Suspicious Citizens In The Land Of Justice And Liberty

A Kashmiri Muslim woman prays inside a shrine of a Sufi saint during Ramadan in Srinagar, India, Wednesday, July 9, 2014. Muslims throughout the world are celebrating the holy fasting month of Ramadan, refraining fro... A Kashmiri Muslim woman prays inside a shrine of a Sufi saint during Ramadan in Srinagar, India, Wednesday, July 9, 2014. Muslims throughout the world are celebrating the holy fasting month of Ramadan, refraining from eating, drinking, and smoking from dawn to dusk. (AP Photo/Dar Yasin) MORE LESS
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We know through Edward Snowden that the government, the National Security Agency (NSA) in particular, has been spying on all of us. But now we have conclusive proof that the NSA also had some specific targets for their surveillance: Muslim Americans. No one is entirely shocked given the treatment of Muslim Americans and even those perceived to be Muslim Americans in the post 9-11 era. In the thirteen years since that awful day, the Muslim community has endured much: numerous hate crimes; graffiti and vandalism on mosques, homes and businesses; and very public animosity against an entire community that is being targeted merely on the basis of their faith.

It is entirely illogical to suggest that because some members of a specific ethnic or religious group perpetrated an attack, all people within that group are automatically suspicious. Yet sadly we have seen this argument before. That tired old argument during World War II resulted in over a hundred thousand Japanese Americans forcibly detained in what President Roosevelt himself called “concentration camps” for four years. They lost all their possessions, and were not afforded any legal protections or due process of law. When internee Fred Korematsu tried to challenge his internment as procedurally and legally prohibited under the Fifth Amendment of the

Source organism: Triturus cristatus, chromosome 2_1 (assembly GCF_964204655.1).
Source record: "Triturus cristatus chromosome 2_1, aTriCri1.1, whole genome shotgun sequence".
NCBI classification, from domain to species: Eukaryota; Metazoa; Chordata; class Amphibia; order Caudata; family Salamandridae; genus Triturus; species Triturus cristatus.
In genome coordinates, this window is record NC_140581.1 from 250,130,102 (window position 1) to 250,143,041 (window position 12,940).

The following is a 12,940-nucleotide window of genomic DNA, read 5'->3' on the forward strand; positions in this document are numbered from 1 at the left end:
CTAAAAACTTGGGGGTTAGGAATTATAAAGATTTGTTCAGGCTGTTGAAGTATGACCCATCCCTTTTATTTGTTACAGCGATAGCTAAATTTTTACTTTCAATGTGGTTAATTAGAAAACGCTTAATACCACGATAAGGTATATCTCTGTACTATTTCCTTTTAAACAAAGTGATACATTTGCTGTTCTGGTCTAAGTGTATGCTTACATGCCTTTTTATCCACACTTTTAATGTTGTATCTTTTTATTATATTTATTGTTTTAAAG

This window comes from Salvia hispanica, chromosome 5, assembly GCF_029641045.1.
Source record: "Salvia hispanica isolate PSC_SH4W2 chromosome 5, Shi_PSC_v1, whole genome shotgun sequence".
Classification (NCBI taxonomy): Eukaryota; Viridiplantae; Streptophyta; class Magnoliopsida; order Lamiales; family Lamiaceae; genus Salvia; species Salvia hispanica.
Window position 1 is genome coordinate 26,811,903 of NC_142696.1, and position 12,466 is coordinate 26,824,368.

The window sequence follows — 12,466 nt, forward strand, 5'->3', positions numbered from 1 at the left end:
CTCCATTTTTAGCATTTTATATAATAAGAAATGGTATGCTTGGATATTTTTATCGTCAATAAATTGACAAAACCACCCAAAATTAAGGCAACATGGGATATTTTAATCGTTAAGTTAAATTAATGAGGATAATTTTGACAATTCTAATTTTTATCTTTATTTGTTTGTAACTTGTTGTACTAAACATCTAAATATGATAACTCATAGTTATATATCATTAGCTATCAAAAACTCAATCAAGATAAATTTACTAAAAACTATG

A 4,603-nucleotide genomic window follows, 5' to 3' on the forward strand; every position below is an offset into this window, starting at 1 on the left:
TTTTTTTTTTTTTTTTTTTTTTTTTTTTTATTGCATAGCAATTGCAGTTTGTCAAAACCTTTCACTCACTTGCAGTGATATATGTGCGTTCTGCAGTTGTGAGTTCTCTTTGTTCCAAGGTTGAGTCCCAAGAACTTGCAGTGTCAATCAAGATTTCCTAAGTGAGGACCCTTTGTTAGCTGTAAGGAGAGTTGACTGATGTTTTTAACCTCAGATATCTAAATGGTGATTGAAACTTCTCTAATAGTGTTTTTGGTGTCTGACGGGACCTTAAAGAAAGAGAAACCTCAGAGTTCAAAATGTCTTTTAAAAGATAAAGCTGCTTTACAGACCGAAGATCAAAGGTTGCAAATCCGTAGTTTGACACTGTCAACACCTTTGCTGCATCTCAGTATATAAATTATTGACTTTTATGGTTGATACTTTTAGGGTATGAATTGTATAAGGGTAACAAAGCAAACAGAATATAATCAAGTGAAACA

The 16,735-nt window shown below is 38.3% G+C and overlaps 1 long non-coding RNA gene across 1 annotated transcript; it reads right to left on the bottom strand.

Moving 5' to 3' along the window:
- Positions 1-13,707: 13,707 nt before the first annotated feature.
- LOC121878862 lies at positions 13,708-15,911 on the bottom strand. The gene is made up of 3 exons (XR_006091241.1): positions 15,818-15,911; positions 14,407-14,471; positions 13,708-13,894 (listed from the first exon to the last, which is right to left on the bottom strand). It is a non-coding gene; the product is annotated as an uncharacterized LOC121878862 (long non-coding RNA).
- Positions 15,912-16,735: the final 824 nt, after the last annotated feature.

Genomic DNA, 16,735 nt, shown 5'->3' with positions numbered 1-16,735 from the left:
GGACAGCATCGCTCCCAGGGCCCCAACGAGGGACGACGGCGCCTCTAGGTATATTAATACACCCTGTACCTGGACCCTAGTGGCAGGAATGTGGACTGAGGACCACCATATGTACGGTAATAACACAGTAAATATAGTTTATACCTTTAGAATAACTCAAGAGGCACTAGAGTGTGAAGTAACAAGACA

Constitution, the Supreme Court held that in times of “pressing public necessity,” some restrictions which curtail the civil rights of a single racial group can be permitted under the Constitution. In short, the Supreme Court ultimately decided that America’s national security interests outweighed the civil rights of one group. Earlier this year, Justice Scalia stated that while Korematsu was wrongly decided, in times of war “you are kidding yourself if you think the same thing will not happen again.”

Today’s political environment has given rise to a similar type of scapegoating. We live in an America where a leading Republican candidate for a House seat in Georgia can run on a platform that Muslims do not deserve First Amendment protection because their religion is not actually a religion. And sadly, there are many Americans who are perfectly willing to tolerate the targeting, scapegoating, and ultimately the violation of the Constitutional rights of their fellow Americans who are Muslim. But the greatness of the Constitution lies in the fact that it is intended to protect all Americans, regardless of their ethnicity, their faith, or the
popularity of their beliefs among the public.

As we learn more about the degree to which Muslim Americans have been spied upon, often in legally dubious circumstances, we are reminded of Korematsu and the Japanese American internment, which is, to this day, remembered as one of the darkest moments in our nation’s history. When the federal government chooses to prioritize national security over the Constitutional and civil rights of an entire community, America’s core values are compromised. As Sikh Americans, my colleagues and I protest this scapegoating and targeting of our Muslim friends, neighbors, and fellow Americans. Every American should be alarmed when national security interests triumph over civil liberties because when one community is targeted, all of our rights are targeted.

Jesse Kaur Bawa serves on the Board of Directors for the Sikh American Legal Defense and Education Fund (SALDEF). She is also an Assistant Professor of Lawyering Skills at Howard University School of Law.

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